You might be familiar with the phrase “All the News that’s Fit to Print” that appears on the front page of the New York Times. It appeared for the first time without much fanfare on February 10, 1897, but the phrase has remained iconic in the sphere of American journalism. Since then, All The News That’s Fit to Print Day is celebrated annually on February 10.
Newspapers have a long history in the United States, first being published in 1690 and playing a key role in influencing public opinion in the early days of our nation. Due to improved printing technology, newspapers surged in production and popularity in the 1830s. These papers were hyperlocal and focused on the news of the cities they were being printed in. When the Civil War began, wartime correspondents reported on major battles and kept civilians informed. For the rest of the century and well into the 1900s, newspapers were the primary source of news and a regular part of American life.
In the modern era, with the rise of digital technology, much of the news cycle began to shift to television and online news sources. According to the Pew Research Center, 86% of Americans get their news from digital devices. Print newspapers have struggled in recent years as more people switch to digital news, particularly young people. But even as traditional print news declines, the importance of “news that’s fit to print” remains crucial.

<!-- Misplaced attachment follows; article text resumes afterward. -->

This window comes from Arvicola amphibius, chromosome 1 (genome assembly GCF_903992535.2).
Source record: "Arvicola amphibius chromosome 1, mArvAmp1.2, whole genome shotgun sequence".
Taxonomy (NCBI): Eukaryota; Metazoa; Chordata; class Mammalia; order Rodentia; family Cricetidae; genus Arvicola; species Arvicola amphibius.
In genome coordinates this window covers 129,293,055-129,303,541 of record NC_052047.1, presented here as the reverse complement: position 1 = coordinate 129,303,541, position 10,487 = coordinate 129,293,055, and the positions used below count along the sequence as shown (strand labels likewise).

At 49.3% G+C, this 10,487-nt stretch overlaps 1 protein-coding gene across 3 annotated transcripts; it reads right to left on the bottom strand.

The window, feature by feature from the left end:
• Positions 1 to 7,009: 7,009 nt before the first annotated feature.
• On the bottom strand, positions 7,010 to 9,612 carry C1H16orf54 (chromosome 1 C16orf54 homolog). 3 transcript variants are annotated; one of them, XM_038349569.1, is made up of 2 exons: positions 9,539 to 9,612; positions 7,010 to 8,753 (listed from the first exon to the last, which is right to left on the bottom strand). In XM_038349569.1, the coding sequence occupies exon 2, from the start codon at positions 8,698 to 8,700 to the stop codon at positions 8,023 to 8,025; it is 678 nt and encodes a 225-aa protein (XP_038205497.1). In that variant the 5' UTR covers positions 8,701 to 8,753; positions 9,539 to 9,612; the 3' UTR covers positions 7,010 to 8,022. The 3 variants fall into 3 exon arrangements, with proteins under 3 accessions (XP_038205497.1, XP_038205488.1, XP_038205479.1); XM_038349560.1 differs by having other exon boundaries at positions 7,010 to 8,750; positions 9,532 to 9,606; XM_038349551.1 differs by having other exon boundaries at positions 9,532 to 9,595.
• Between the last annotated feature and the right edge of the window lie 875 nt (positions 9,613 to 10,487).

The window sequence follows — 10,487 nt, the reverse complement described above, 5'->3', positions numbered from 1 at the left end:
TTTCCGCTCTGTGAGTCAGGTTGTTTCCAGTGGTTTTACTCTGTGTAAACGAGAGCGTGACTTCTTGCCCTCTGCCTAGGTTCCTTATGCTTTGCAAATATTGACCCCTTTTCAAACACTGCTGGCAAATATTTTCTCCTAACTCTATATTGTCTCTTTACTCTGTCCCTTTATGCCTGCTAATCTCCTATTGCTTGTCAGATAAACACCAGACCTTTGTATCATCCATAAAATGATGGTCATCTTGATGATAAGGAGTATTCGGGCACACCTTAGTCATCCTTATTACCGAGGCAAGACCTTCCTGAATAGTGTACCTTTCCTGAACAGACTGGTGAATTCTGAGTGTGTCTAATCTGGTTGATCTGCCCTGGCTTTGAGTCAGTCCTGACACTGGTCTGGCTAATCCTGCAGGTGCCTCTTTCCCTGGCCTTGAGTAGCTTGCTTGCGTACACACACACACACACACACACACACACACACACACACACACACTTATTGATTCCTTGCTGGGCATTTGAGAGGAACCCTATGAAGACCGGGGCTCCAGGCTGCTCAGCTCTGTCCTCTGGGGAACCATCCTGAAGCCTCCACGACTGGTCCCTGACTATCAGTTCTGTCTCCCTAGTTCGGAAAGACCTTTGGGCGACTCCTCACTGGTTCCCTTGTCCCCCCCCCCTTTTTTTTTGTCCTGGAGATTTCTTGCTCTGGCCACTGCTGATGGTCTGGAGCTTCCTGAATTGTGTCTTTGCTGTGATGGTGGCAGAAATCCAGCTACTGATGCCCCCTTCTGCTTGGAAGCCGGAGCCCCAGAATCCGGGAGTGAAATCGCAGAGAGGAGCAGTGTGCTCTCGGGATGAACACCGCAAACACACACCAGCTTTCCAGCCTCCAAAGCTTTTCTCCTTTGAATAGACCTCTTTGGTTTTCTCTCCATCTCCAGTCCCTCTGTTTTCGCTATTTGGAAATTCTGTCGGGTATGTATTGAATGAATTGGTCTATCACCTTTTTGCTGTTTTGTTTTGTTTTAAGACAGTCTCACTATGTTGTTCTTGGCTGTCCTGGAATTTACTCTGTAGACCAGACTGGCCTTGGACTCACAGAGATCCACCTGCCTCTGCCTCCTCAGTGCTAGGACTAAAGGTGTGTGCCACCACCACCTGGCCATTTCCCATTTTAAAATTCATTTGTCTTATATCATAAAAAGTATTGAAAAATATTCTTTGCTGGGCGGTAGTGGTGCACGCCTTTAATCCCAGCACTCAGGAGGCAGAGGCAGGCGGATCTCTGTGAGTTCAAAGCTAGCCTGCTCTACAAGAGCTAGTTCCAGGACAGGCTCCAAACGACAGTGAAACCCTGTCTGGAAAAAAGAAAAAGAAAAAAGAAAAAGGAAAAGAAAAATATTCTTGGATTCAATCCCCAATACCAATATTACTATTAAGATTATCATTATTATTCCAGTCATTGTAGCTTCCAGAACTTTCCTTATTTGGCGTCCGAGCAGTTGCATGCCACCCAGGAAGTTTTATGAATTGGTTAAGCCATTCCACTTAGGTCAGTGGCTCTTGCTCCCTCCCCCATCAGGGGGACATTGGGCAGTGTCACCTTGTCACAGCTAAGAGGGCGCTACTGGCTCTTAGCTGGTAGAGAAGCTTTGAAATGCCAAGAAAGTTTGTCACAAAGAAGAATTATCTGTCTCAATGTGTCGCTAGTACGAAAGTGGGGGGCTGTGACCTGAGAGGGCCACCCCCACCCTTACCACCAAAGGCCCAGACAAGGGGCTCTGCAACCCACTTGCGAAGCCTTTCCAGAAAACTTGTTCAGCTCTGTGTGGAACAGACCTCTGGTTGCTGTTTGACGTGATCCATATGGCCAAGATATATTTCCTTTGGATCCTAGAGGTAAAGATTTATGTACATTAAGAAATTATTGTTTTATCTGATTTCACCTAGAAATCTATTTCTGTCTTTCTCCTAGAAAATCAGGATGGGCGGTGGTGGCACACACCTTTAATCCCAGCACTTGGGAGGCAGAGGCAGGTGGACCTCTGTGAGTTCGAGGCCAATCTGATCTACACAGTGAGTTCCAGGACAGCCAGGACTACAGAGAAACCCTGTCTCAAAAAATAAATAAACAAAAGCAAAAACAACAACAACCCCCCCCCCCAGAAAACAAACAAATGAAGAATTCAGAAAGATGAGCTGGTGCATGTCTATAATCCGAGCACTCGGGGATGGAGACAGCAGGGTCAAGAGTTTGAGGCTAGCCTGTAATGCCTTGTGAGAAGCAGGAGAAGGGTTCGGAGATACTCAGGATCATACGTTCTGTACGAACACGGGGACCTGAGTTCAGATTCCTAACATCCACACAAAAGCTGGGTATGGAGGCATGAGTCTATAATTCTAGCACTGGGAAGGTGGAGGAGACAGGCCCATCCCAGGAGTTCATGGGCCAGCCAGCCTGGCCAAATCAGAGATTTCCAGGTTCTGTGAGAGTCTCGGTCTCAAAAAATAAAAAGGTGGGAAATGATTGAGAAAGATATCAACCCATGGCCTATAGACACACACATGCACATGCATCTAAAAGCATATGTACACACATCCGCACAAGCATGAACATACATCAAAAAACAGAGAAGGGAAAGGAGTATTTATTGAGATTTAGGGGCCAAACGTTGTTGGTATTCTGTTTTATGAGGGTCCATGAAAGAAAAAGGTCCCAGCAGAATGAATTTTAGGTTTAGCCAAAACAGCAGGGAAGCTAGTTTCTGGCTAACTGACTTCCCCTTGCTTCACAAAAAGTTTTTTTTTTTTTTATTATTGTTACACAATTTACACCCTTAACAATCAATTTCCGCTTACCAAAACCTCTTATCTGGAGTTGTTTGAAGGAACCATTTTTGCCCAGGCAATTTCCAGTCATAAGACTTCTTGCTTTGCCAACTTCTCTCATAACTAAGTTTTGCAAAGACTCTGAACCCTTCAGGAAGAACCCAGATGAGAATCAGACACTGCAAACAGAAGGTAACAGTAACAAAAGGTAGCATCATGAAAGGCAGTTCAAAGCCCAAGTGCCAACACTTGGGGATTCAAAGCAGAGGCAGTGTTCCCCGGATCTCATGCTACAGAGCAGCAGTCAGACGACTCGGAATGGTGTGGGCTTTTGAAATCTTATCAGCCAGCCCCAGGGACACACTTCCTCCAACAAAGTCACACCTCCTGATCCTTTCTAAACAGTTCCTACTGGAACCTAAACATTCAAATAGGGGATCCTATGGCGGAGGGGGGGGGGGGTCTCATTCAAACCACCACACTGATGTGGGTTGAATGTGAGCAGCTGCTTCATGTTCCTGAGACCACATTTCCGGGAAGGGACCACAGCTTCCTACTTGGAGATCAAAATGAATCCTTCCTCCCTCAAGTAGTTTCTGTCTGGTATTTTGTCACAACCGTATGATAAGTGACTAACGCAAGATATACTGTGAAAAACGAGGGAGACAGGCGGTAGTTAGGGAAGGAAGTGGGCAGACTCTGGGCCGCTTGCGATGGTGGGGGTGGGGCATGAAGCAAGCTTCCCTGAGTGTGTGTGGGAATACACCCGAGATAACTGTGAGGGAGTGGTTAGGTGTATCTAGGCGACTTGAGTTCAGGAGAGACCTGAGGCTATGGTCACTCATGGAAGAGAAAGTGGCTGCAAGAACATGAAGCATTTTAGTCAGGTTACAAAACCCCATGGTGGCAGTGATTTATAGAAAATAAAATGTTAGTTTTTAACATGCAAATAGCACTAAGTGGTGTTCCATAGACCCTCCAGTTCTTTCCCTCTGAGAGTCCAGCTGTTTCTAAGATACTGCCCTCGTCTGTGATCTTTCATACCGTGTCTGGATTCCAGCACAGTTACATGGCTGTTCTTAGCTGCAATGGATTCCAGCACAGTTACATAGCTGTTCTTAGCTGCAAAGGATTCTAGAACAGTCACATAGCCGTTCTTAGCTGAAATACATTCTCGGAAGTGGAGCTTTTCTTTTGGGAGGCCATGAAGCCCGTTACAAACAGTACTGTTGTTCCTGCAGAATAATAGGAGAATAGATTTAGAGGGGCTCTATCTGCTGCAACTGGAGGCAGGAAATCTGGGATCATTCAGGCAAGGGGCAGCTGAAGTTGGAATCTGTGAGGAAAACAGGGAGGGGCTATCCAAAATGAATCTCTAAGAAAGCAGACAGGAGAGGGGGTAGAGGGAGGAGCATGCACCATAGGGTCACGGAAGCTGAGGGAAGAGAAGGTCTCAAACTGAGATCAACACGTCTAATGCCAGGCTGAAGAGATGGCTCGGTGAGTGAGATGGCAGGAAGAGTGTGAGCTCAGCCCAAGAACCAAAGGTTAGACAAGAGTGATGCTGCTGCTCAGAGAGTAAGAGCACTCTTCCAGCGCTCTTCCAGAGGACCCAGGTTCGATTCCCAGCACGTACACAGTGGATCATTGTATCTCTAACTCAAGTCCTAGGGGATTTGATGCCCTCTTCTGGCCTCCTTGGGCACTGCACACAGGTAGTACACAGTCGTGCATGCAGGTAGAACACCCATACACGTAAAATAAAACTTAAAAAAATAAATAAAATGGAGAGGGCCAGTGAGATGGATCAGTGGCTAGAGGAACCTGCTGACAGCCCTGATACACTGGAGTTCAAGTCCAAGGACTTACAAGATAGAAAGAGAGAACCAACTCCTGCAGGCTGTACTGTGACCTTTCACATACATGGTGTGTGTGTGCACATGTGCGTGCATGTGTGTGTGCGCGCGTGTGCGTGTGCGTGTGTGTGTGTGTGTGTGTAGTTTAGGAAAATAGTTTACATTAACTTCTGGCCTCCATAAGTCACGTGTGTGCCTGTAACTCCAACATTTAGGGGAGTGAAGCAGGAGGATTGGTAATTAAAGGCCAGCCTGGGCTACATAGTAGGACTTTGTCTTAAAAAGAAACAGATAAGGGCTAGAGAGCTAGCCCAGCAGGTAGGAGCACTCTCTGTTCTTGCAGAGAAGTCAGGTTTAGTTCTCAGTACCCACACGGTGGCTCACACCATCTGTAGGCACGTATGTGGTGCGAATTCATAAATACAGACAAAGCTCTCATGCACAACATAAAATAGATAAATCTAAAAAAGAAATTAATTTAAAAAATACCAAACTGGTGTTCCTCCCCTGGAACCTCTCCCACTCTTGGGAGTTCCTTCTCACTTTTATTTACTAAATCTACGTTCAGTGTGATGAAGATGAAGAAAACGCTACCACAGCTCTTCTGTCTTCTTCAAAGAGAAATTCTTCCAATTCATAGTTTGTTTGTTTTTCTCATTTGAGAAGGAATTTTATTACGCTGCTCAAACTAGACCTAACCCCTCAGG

People want to know what’s going on in the world, in their country, in their state and in their hometown. Newspapers and journalists continue to play an important role in delivering the news that the public should know about. Newspapers are also important as a primary historical resource, highlighting news and events for anyone who wants to learn about history.
Whether you’re looking for current news or researching local history, the Yonkers Public Library has the resources you need. If you’re looking to read a more recent newspaper, contact your local branch to find out which papers they have on hand.
The Riverfront Library has local history resources on hand, including microfilm editions of local newspapers. Some of these publications are also available online through the Yonkers News Archive, which includes Yonkers-focused newspapers from 1883 to 1998.
No matter how you prefer to get your news, the Yonkers Public Library is here to make sure you have access to the newspaper.
Alison Robles is a part-time page at the Crestwood Library. She is an avid reader with a passion for YA lit, history and science fiction. A Yonkers native, she graduated from Iona University in 2020 with a dual-degree in Marketing and Public Relations.